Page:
Esfahan embodies the greatness of ancient Persia. Located in virtually the middle of Iran, the city was once the capital of the Persian kingdom, a lush green oasis rounded by vast deserts of sand and salt. It was said that Esfahan nesf-e jehan (Esfahan is half the world).
Amongst Iranian cities Esfahan is a unique jewel that still has a noble and fascinating shining after many historical fluctuations and the passage of several centuries. It is so fresh as if it has come to life on this very day; and yet it is so original and deep rooted as if it has always been there. Esfahan’s rich culture and beautiful nature are in such a wonderful harmony that they seem to be each other’s reflection. Esfahan may be a complete manifestation of the Iranian-Islamic civilization, culture and arts that are as old as Iran herself.
The city of four seasons
There are many climatic variations in the province due to varying altitudes. Generally, with the declining altitude from west to east, the temperature rises while precipitation declines. A breeze flows across Esfahan throughout the four seasons. Particularly the westerly and southwesterly winds of spring and autumn coming along the river Zayandehrood lend a certain delicacy to the city’s climate. Esfahan is a city of regular seasonal changes. Spring begins in late March with blossoming trees, summer begins in late June, autumn starts in late September with falling leaves and a cold winter begins in late December. Of all these seasons and months, Esfahan is in its most glorious state in May when a breeze comes from heaven to a colorful city of fresh favorable climate and fascinating light. Esfahan is a city full of sunlight. It is sunny in almost three fourth of the year.
A long story of civilization
Esfahan is an ancient city, which according to fables, was founded at the time of Tahmourass or Keykavous. In history, there have been reference to this city around the Achaemenian era, and today after centuries, this prosperous city resembles a large garden bounded on the north and east by stretch of Desert.
Esfahan’s golden age began in the late seventeenth century under the Safavid dynasty. The city had been an important trading center, but establishing it as the national capital was no easy task. The first monarchs had to drive out the Mongols, and Shah Abbas the Great (r. 1588-1629) was Esfahan’s champion. He expelled the Ottomans and constructed the awe-inspiring Imam Mosque, completed in 1638. His successors continued to build magnificent palaces, mosques, and schools. They established a flourishing tradition of support for the decorative arts, notably calligraphy and miniature painting, and Esfahan’s era of glory lasted into the nineteenth century.
Bisected by the Zayandeh River, Esfahan is today the showpiece of a nation slowly beginning to welcome Western visitors. A casual stroll can lead the stranger to diverse and unexpected discoveries. There are parks, historical bridges crossing the river, tearooms where patrons smoke traditional water pipes, monuments and landmarks adorned by ubiquitous pale blue tiles, a Zoroastrian Tower of Silence, and a dozen active churches that have served the city’s large Armenian community since the seventeenth century. The heart of the modern city is Imam Khomeini Square. Formerly a royal polo ground, it encompasses twenty acres and is second in size only to Beijing’s Tiananmen Square. Two magnificent mosques and madrassas (religious schools), a pavilioned seven-story palace, and the Grand Bazaar border the square, eloquent testimony to the former capital’s eminence in religion, culture, government, and trade.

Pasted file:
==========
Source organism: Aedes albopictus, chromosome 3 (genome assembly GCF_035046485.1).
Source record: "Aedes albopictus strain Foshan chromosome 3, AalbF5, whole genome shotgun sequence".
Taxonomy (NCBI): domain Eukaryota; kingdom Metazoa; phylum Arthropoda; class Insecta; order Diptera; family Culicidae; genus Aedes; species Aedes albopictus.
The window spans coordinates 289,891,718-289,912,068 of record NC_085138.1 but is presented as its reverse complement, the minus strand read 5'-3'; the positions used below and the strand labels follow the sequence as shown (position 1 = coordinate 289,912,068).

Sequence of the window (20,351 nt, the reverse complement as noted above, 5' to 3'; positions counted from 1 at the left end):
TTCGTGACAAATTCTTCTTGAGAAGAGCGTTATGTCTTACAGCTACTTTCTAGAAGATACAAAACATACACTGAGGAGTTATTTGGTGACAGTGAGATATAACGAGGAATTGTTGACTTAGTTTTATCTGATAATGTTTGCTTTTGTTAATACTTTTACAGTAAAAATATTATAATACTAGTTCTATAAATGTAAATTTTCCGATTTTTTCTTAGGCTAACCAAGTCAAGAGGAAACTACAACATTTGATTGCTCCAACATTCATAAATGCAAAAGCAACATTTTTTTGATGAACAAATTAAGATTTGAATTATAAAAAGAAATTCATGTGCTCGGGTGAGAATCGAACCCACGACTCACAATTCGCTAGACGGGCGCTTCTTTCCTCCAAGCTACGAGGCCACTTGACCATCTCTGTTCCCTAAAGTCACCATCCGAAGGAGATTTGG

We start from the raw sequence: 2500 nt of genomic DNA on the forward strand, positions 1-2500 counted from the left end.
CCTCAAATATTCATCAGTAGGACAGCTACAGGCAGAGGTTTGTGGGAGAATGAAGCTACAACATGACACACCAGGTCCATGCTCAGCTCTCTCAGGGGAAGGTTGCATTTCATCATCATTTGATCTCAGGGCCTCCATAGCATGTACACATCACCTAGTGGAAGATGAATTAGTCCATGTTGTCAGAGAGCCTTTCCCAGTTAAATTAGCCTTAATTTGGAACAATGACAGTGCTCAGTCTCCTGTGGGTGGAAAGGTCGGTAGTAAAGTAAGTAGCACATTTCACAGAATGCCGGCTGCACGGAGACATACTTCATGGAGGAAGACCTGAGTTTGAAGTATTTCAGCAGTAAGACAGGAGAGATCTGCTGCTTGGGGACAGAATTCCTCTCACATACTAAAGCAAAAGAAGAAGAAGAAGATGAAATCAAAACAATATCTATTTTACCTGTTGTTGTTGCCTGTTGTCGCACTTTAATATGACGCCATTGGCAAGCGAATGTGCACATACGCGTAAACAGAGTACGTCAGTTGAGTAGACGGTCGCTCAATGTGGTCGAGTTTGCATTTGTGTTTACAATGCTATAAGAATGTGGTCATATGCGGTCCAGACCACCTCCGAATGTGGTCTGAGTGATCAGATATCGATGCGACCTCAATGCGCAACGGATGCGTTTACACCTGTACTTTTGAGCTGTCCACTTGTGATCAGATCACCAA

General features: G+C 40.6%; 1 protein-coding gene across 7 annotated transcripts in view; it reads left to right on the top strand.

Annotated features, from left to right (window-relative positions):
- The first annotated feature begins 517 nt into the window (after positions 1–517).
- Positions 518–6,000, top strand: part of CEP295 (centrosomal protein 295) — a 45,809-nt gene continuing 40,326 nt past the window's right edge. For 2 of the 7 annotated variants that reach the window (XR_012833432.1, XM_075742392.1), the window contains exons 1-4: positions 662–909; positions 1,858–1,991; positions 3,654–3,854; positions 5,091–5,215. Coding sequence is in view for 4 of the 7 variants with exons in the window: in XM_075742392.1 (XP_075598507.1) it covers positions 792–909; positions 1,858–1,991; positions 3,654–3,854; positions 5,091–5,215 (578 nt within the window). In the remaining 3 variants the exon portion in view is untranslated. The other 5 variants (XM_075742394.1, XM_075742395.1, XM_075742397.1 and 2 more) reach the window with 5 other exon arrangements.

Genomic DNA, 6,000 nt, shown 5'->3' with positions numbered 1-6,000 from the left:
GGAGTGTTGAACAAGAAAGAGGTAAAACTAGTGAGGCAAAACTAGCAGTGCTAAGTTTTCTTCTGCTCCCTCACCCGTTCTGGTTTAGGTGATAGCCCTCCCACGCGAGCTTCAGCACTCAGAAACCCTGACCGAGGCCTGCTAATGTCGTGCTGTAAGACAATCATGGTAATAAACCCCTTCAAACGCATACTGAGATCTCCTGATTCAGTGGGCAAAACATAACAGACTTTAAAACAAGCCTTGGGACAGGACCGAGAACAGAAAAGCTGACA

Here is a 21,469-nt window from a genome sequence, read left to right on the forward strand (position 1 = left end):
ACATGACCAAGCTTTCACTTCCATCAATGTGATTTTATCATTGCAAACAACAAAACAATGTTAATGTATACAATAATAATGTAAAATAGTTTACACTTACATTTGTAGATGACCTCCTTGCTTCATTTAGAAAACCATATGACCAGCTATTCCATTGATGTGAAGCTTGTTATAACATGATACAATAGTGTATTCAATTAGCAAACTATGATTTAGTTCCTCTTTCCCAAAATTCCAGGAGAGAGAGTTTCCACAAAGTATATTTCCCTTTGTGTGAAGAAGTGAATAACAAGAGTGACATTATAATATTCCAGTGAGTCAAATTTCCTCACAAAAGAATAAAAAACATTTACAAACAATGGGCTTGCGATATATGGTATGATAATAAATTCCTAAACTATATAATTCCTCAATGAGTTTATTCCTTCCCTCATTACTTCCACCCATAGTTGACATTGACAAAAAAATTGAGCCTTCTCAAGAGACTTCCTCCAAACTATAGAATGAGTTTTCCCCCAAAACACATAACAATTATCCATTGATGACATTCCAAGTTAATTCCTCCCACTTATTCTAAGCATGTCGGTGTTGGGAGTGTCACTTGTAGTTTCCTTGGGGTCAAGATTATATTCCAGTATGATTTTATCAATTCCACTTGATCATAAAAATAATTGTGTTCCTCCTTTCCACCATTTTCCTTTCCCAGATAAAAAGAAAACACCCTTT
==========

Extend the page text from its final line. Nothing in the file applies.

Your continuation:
Let us visit some of the more favorite places in Esfahan:
At the end of the Imam Square is one of the most stunning buildings in Iran, the Imam Mosque. Two turquoise minarets flank the huge gateway (27m high). Behind it and slightly to the right is the main dome (52m high) of the prayer hall. It was built over a period of 26 years and was eventually completed in 1638. In Shah Abbas’ impatience to see it finished, he attempted to hurry up the work by adopting a new method of glazed tile work, known as haft rangi (of seven colours). As a result, some sections are decorated with the new style and some with the old and these ornate tiles take on a different hue according to the light conditions.
Imam Mosque, Isfahan
(Photo by Henri Stierlin)
Sheikh Lotfollah Mosque
This small mosque was built during Shah Abbas’ time and dedicated to his father in law, Sheikh Lotfollah. The pale tiles on the dome change colour from cream to pink, depending on the light conditions; and the mosque is unusual because it has no minaret or courtyard. The mosque was once called the Women’s Mosque, because there is apparently a tunnel between this mosque and the Ali Qapu Palace, allowing women from the old dynasties to attend prayers without being seen in public.
Sheikh Lotfollah Mosque, Isfahan
(Photo by Henri Stierlin)
Ali Qapu Palace
This palace was built in the 18th century as a functioning seat of government, and included a huge pavilion from where the Safavid rulers could watch the activities in the square below. Unfortunately the Palace today is devoid of any furniture, and many of the Murals have been destroyed.
Ali Qapu Palace, Isfahan
(Photo by N. Kasraian)
On the north side of the Imam Square lies the Bazaar Qaisarieh (Great Bazaar). The gateway to the bazaar, built in the reign of Shah Abbas is decorated with the town’s astrological sign, Sagittarius. The bazaar covers an enormous area with shops that sell almost every imaginable item, as well as mosques, tea-houses, and banks. Like most Iranian bazaars, it is loosely divided into several interconnecting corridors, each specialising in a particular trade or product.
Bazaar Qaisarieh, Isfahan
(Photo by Henri Stierlin)